by Tyler West
Most children look forward to watching their favorite television shows after school, going to sleepovers at their friends houses and what they’re having for dinner.
Things were a little bit different for a child who growing up in South Korea.
Hyunji Jang was born in Seoul, South Korea. Her early days consisted of studying for midterms, finals, and partaking in numerous extracurricular activities including piano, ping pong, tae kwon doe, golf, and even getting tutored in time management.
At five years old Jang was working towards getting to the top of an academic list required by her school system. Teachers would rank their students by number based on their midterm and final grades.
This was something that Jang’s parents did not agree with.
“My parents were like no- they didn’t want that for me. They wanted me to have more freedom and to have time to do things. Kids in South Korea don’t have free time. They’re always studying and like competing with each other to get the highest grades and be the best at their extracurriculars. Getting into college there is so competitive and everybody wants to get in,” said Jang. “But they decide based off one test. My parents knew I wasn’t going to make it to college.”
Jang began learning English as her second language in kindergarten, which would aid her when her parents eventually decided to immigrate to the United States.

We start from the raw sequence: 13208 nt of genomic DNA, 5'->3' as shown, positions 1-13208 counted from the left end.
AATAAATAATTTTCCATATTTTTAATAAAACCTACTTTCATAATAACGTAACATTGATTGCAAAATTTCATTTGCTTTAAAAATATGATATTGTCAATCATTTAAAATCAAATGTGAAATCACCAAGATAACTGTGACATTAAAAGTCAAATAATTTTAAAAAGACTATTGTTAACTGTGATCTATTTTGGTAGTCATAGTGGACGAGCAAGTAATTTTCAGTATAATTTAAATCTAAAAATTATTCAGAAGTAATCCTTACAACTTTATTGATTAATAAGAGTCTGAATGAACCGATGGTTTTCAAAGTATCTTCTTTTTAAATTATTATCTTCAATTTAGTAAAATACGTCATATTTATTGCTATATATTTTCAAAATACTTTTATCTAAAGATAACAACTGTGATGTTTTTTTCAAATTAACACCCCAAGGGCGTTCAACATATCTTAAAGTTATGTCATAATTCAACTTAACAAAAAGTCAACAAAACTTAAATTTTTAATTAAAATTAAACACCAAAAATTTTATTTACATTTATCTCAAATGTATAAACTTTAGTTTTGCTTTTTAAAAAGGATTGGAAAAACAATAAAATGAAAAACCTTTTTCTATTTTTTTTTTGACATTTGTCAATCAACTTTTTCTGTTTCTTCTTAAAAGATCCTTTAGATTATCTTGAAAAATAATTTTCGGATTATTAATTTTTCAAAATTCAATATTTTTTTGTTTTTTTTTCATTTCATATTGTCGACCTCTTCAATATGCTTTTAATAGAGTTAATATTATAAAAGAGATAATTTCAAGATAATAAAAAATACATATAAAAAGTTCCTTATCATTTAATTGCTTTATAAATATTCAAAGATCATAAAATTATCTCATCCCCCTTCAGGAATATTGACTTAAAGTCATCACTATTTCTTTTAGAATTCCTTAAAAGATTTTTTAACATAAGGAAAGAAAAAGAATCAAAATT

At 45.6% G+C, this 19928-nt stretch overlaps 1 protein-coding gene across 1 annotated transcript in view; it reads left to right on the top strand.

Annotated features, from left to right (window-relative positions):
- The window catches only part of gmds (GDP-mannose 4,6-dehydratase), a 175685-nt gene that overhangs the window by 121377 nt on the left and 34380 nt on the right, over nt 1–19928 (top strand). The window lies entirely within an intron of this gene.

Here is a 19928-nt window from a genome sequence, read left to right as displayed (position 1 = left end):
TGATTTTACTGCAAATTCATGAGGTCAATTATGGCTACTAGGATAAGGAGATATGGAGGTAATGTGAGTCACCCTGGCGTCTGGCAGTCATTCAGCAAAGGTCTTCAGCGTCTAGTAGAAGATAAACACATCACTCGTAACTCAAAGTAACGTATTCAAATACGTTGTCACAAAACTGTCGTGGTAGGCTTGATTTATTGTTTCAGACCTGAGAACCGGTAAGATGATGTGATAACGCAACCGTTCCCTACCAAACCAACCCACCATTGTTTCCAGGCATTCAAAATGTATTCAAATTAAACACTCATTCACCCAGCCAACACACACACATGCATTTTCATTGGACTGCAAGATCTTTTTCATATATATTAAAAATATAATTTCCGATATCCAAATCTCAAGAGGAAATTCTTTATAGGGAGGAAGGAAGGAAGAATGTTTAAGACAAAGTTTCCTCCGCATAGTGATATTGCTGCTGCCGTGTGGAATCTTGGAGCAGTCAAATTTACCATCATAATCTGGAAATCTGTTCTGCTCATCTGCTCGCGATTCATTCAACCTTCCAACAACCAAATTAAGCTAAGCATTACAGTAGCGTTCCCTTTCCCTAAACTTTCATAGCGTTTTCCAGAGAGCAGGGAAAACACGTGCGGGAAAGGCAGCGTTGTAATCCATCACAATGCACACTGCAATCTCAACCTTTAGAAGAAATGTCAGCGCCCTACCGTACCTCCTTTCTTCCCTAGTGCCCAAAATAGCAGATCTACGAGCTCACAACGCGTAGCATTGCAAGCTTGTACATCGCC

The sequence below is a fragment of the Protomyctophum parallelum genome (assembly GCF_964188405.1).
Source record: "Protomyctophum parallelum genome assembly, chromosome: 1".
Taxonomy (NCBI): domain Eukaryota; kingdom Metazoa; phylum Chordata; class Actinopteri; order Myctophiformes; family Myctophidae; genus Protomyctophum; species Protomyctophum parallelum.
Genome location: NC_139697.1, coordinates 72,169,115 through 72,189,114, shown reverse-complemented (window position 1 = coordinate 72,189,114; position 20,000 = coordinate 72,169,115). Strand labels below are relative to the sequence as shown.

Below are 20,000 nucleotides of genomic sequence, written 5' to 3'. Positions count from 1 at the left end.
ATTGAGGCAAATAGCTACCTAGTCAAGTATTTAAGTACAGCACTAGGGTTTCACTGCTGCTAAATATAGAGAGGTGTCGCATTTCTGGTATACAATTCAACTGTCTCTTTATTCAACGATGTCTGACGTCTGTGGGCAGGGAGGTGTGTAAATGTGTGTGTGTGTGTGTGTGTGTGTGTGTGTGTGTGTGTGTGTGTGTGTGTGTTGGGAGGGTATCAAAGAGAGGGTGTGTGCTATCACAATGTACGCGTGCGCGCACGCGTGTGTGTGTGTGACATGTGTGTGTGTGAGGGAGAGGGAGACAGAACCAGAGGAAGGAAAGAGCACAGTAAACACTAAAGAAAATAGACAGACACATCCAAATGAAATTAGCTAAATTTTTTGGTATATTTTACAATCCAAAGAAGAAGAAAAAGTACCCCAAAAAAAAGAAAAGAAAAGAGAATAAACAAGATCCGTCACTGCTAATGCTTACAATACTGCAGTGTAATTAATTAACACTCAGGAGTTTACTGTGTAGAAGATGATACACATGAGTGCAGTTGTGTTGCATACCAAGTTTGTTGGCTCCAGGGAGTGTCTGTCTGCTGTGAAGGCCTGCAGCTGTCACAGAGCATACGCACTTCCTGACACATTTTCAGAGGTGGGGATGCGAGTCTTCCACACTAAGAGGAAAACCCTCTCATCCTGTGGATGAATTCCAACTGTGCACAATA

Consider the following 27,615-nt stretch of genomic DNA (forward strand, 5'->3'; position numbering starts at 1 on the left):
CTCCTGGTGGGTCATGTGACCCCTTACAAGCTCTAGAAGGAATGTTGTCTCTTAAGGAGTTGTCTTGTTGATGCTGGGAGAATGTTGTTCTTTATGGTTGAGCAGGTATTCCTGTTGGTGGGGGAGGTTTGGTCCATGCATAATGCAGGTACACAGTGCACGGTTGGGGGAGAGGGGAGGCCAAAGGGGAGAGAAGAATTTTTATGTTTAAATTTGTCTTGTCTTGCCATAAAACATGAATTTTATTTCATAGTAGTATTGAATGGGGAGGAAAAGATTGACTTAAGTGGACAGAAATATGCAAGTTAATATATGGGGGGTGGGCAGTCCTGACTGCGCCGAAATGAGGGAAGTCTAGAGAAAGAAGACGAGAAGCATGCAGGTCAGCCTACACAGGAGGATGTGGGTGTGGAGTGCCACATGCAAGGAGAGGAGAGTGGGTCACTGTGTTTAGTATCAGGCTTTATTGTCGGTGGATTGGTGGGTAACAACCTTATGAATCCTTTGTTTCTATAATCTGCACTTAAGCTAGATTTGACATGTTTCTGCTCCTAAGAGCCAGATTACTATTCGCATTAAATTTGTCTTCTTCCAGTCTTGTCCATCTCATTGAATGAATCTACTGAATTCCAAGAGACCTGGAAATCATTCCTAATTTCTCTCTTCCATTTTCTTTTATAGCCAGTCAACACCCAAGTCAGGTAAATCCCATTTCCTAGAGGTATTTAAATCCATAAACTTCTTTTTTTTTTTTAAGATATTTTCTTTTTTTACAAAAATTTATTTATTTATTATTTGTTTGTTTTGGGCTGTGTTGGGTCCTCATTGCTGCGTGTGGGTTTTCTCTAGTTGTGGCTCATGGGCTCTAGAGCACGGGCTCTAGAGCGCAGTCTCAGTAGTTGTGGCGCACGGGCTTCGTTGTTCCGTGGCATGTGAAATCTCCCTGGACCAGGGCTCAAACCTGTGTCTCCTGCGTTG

There was 6,552 miles of distance between Jang’s old life and her new one. A 15 hour and 55 minute flight would change her life forever.
Pittsford, NY was a whole different world for Jang and her family. Hyunji adopted her American name, Hannah, and quickly began to learn how different the culture was in the U.S.
Between learning how to make friends and solve word problems in math, Jang had a lot of adapting to do.
One of the biggest things that she noticed was the difference in the freedom of self-expression and the change of beauty standards.
“Back in [South] Korea, everyone would look at you funny if you did something different. It was like New York City, but everyone was the same race. They all acted the same and tried to look the same. Like big eyes, skinny skinny and pale. If you looked different they would tell you to get plastic surgery to fit that standard and norm everyone wanted to fit into. But no one could,” said Jang.
With the memories of how strict and limiting South Korean culture could be, Jang says she never takes for granted the freedom that she experiences today.